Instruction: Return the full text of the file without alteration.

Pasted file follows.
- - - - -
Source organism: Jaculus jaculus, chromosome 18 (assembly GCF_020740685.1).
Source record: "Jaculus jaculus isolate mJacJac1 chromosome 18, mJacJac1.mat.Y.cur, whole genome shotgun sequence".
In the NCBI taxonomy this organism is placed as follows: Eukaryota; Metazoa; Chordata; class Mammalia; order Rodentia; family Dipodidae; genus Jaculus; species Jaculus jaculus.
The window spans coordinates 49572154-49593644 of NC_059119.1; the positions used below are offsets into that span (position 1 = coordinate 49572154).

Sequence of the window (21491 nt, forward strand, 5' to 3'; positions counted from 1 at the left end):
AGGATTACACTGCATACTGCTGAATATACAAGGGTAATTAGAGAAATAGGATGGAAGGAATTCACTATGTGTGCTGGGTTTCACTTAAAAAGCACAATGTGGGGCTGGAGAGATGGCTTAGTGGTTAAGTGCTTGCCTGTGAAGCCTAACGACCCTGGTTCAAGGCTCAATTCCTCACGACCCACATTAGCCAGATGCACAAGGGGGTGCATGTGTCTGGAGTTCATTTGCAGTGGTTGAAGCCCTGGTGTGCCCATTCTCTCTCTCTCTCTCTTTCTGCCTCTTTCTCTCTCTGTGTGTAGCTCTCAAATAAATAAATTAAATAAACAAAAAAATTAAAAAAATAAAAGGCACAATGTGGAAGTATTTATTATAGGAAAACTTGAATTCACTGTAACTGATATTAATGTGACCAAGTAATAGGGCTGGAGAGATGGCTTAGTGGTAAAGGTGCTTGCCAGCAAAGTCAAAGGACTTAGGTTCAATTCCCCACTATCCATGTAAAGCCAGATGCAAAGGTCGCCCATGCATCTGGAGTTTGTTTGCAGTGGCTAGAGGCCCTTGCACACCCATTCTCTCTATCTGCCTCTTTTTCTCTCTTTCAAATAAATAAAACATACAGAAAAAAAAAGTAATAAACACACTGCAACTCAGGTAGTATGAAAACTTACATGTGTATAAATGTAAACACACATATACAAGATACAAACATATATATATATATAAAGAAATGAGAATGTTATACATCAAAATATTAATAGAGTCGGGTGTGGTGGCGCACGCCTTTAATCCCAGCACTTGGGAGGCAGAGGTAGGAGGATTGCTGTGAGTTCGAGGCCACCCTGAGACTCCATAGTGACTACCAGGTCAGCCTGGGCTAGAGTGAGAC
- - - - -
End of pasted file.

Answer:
Source organism: Jaculus jaculus, chromosome 18 (assembly GCF_020740685.1).
Source record: "Jaculus jaculus isolate mJacJac1 chromosome 18, mJacJac1.mat.Y.cur, whole genome shotgun sequence".
In the NCBI taxonomy this organism is placed as follows: Eukaryota; Metazoa; Chordata; class Mammalia; order Rodentia; family Dipodidae; genus Jaculus; species Jaculus jaculus.
The window spans coordinates 49572154-49593644 of NC_059119.1; the positions used below are offsets into that span (position 1 = coordinate 49572154).

Sequence of the window (21491 nt, forward strand, 5' to 3'; positions counted from 1 at the left end):
AGGATTACACTGCATACTGCTGAATATACAAGGGTAATTAGAGAAATAGGATGGAAGGAATTCACTATGTGTGCTGGGTTTCACTTAAAAAGCACAATGTGGGGCTGGAGAGATGGCTTAGTGGTTAAGTGCTTGCCTGTGAAGCCTAACGACCCTGGTTCAAGGCTCAATTCCTCACGACCCACATTAGCCAGATGCACAAGGGGGTGCATGTGTCTGGAGTTCATTTGCAGTGGTTGAAGCCCTGGTGTGCCCATTCTCTCTCTCTCTCTCTTTCTGCCTCTTTCTCTCTCTGTGTGTAGCTCTCAAATAAATAAATTAAATAAACAAAAAAATTAAAAAAATAAAAGGCACAATGTGGAAGTATTTATTATAGGAAAACTTGAATTCACTGTAACTGATATTAATGTGACCAAGTAATAGGGCTGGAGAGATGGCTTAGTGGTAAAGGTGCTTGCCAGCAAAGTCAAAGGACTTAGGTTCAATTCCCCACTATCCATGTAAAGCCAGATGCAAAGGTCGCCCATGCATCTGGAGTTTGTTTGCAGTGGCTAGAGGCCCTTGCACACCCATTCTCTCTATCTGCCTCTTTTTCTCTCTTTCAAATAAATAAAACATACAGAAAAAAAAAGTAATAAACACACTGCAACTCAGGTAGTATGAAAACTTACATGTGTATAAATGTAAACACACATATACAAGATACAAACATATATATATATATAAAGAAATGAGAATGTTATACATCAAAATATTAATAGAGTCGGGTGTGGTGGCGCACGCCTTTAATCCCAGCACTTGGGAGGCAGAGGTAGGAGGATTGCTGTGAGTTCGAGGCCACCCTGAGACTCCATAGTGACTACCAGGTCAGCCTGGGCTAGAGTGAGAC